Cattleya Stakes

Road to the Kentucky Derby > Cattleya Stakes

Cattleya Stakes Race Facts

  • Location: Tokyo Racecourse, Tokyo, Japan
  • Inaugural Race: 2003
  • Distance: 1,600 meters (about one mile)
  • Track Type: Left-handed, Dirt
  • Age Qualifications: Two-year-olds
  • 2023 Purse: $220,000
  • 2023 Race Date: Saturday, November 25th

The Cattleya Stakes is the first race in the Japan Road to the Kentucky Derby Prep Races, offering the first five finishers 10-5-3-2-1 points respectively.

2023 Cattleya Stakes Race Results

Amante Bianco
C.Lemaire / K.Miyata
¥450 / ¥180
George Tesoro
Y.Hara / T.Kato
S.Ishibashi / M.Takayanagi
Star Turn
H.Kitamura / T.Sakaguchi
More Than Once
A.Nishimura / T.Takano
Pod Logo
T.Yokoyama / M.Nishizono
Rata Forest
M.Iwata / Y.Kato
Marcha Real
A.Sugawara / T.Saito
Storm Vanguard
Y.Mizuguchi / I.Okada
H.Uchida / T.Tanaka

Exotic Payoffs:

  • Exacta (6-9) Paid: 40,380 JPY
  • Trifecta (6-9-12) Paid: 589,370 JPY 

Watch the 2023 Cattleya Stakes

History of the Cattleya Stakes

Founded in 2003, the Cattleya Stakes is an allowance race in Japan for 2-year-olds run on dirt. It wasn’t run between 2008 and 2014, but the race resumed in 2015.

In 2015, it was won by the American-bred Tapit colt Lani, whose owners set him on the path to the U.S. Classics. He earned entry to the Kentucky Derby by winning the UAE Derby at Meydan, and in the Triple Crown races he finished ninth in the Derby, fifth in the Preakness Stakes, and a creditable third in the Belmont Stakes.

Churchill Downs introduced its 2017 Japanese Road to the Kentucky Derby the following year, making the 2016 Cattleya Stakes one of two qualifying races along with the Hyacinth Stakes in March. It remained a qualifying race in 2017, with a third addition, December’s Zen-Nippon Nisai Yushun. For the 2018 Japanese Road, the Cattleya Stakes and the Zen-Nippon Nisai Yushun carry a 10-4-2-1 points split for the first four, while the Hyacinth has a 30-12-6-3 split. As of 2023, as part of an overall expansion of points being made available for horses, the Cattleya Stakes award 10-5-3-2-1 points to the first five finishers.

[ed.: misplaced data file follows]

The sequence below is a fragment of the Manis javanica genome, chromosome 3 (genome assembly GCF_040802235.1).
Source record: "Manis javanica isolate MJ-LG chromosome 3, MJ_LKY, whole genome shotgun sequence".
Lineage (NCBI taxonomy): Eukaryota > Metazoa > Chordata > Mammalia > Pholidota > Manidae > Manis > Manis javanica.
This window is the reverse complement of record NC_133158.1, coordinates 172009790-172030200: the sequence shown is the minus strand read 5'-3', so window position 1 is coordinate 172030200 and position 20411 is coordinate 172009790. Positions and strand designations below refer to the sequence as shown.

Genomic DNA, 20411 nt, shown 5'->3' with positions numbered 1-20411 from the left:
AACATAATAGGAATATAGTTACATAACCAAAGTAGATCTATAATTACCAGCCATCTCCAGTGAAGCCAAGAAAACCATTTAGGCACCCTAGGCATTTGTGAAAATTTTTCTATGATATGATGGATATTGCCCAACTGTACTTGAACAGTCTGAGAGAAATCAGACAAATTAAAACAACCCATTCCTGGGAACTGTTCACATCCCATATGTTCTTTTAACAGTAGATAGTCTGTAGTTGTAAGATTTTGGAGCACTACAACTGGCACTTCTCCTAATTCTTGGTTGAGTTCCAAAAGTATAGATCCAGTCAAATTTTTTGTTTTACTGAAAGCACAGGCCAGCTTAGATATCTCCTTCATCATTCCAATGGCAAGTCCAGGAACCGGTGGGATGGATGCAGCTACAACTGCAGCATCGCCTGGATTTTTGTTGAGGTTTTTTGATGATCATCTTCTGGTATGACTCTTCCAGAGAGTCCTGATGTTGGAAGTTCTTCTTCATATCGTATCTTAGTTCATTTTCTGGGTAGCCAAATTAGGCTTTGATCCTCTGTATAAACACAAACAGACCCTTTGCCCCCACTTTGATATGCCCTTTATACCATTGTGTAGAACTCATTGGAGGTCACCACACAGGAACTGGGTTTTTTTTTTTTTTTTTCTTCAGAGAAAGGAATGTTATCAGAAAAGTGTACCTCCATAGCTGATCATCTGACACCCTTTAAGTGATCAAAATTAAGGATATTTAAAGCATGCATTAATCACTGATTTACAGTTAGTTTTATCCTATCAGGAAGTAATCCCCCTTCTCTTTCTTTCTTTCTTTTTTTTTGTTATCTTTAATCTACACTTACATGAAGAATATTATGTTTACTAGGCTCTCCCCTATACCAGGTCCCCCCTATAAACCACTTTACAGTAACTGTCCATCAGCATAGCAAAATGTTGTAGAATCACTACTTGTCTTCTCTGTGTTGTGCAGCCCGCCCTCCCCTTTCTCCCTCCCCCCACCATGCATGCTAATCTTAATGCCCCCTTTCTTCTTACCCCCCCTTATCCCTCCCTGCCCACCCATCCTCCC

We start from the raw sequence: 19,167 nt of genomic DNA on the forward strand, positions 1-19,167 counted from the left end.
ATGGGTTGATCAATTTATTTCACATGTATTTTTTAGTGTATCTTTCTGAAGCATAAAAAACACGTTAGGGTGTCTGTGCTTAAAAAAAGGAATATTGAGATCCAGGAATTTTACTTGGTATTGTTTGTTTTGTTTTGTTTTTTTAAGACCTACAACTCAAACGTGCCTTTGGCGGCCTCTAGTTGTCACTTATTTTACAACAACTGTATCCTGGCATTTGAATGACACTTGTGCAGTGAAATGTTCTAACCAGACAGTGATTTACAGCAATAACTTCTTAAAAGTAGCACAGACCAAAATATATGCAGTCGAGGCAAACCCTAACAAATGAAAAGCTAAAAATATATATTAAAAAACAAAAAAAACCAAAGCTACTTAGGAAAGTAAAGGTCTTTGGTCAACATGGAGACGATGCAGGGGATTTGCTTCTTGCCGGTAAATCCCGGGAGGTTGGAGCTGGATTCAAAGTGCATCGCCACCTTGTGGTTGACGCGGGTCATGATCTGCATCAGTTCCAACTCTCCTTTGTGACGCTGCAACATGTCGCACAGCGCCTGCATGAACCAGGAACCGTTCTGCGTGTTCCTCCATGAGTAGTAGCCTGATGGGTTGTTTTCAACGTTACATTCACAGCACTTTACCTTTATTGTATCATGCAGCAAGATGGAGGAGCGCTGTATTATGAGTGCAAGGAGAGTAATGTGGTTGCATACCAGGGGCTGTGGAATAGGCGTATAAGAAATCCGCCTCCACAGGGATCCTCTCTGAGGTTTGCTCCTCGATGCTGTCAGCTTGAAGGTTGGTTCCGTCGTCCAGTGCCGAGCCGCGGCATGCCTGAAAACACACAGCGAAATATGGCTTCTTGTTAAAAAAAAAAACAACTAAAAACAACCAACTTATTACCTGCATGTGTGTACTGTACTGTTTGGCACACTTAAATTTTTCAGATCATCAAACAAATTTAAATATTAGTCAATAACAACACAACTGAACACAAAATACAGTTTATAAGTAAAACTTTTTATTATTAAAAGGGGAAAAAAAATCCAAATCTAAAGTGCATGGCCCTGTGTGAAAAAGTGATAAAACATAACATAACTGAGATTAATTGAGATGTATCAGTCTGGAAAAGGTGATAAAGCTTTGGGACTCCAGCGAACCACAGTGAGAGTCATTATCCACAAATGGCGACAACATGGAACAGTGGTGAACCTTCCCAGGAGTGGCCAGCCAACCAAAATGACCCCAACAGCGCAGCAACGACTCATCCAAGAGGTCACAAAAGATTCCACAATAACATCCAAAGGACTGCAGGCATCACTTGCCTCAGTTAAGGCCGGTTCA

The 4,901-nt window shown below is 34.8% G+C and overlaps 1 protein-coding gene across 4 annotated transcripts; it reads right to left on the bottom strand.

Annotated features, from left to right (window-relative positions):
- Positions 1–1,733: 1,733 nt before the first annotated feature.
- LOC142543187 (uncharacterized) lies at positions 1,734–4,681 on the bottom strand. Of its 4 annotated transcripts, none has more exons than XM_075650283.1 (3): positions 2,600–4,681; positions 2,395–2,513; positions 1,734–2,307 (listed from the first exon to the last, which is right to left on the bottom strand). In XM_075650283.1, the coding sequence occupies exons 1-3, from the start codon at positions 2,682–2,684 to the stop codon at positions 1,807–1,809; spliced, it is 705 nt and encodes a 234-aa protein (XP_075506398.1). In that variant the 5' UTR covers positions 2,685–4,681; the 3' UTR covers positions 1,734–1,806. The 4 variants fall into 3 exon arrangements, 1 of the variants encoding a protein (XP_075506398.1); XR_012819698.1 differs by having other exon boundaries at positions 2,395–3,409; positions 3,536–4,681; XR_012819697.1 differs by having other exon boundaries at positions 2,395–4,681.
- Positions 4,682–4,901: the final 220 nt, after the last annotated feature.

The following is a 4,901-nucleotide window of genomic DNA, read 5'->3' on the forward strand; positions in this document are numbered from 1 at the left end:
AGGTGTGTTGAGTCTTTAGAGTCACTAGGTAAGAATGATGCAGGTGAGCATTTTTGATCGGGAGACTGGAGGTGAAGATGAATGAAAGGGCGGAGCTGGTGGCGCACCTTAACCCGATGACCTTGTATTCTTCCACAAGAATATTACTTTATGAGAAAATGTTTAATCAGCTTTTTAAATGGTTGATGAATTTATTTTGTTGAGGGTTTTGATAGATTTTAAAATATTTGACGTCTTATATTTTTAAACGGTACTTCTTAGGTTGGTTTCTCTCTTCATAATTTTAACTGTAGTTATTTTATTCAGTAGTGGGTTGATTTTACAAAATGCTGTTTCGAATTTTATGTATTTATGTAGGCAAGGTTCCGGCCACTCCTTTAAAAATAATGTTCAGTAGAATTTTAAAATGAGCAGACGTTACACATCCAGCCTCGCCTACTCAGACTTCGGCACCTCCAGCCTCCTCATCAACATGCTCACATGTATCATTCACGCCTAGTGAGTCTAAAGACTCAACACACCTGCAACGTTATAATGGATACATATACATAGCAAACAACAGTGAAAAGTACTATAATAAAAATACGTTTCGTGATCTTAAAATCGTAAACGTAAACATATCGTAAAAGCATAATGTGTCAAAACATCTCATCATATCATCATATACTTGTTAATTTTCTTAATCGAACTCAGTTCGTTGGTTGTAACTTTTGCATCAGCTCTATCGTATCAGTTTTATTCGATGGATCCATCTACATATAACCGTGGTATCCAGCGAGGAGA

Not many of Japan’s best juveniles contest the Cattleya Stakes, but Lani’s Triple Crown efforts show it’s not a race to dismiss out of hand as a Kentucky Derby prep.

The Kentucky Derby trail has proven to be a highly successful method for preparing to run in the Kentucky Derby. Thus, the Road to the Kentucky Derby organizers have extended the prep races overseas. The Japan Road to the Kentucky Derby was introduced for the 2017 prep season and includes the Cattleya Sho in November and the Hyacinth early in the new year.

One reason for including the Cattleya Sho and the Hyacinth is that they are designed for the appropriate age class on a dirt surface. The majority of top level Thoroughbred races in Japan are run on turf. For example, the Japanese Triple Crown actually consists of three races – the Satsuki Sho, Tokyo Hushun and Kikuka Sho – which are all run on turf. The mainstay of turf contenders makes it hard to assess competence for the American Triple Crown series.

The most well-known winner of the Cattleya Sho is Lani, an American-born horse who raced out of Japan under Mikio Matsunaga during the 2015-16 campaign. Lani endeared racing fans with his goofy and unpredictable attitude, and was equally difficult to read at the racetrack. He topped out with a 3rd place finish in the Belmont Stakes in the United States, following finishing 9th in the Kentucky Derby and 5th in the Preakness Stakes for 2016. He has since returned to Japan.

Not many horses travel across the Pacific to race in North America and those that do, don’t have a history of performing at the top levels of American racing. There have been previous contenders that have run in the Kentucky Derby, or other legs of the Triple Crown, but few finished within winning position.

With the continued growth and success in breeding and racing abroad, it may be only a matter of time until we see a Kentucky Derby winner hail from Japan. Breeding in Japan strongly follows the footsteps of Sunday Silence who won the Kentucky Derby, Preakness Stakes and Breeders’ Cup Classic in 1989. Sunday Silence was Japan’s leading sire for 13 straight years from 1995 through 2007. Deep Impact, a son of Sunday Silence, has led many years since.

By building stronger pedigrees at the classic distance, with an affinity to dirt, it is only a matter of time before strong contenders regularly arrive in the Kentucky Derby field.

All Time Results for the Cattleya Stakes

Jockey / Trainer
Distance / Time
Amante Bianco
Christophe Lemaire / Keisuke Miyata
1600 m / 1.37.5
Damian Lane / Yoshito Yahagi
1600 m / 1.36.6
Christophe Patrice Lemaire / Yukio Inagaki
1600 m / 1.38.0
Lemon Pop
Keita Tosaki / Hiroyasu Tanaka
1600 m / 1:36.4
Dieu du Vin
Lanfranco Dettori / Yukihiro Kato
1600 m / 1:36.2
Make Happy
Christophe Lemaire / Koichi Shinkai
1600 m / 1.38.3
Keita Tosaki / Yuichi Shikato
1600 m / 1.38.2
Mont Saint Legame
Takuya Kowata / Koji Maki
1600 m / 1:37.8
Hiroyuki Uchida / Mikio Matsunaga
1600 m / 1:37.4
no race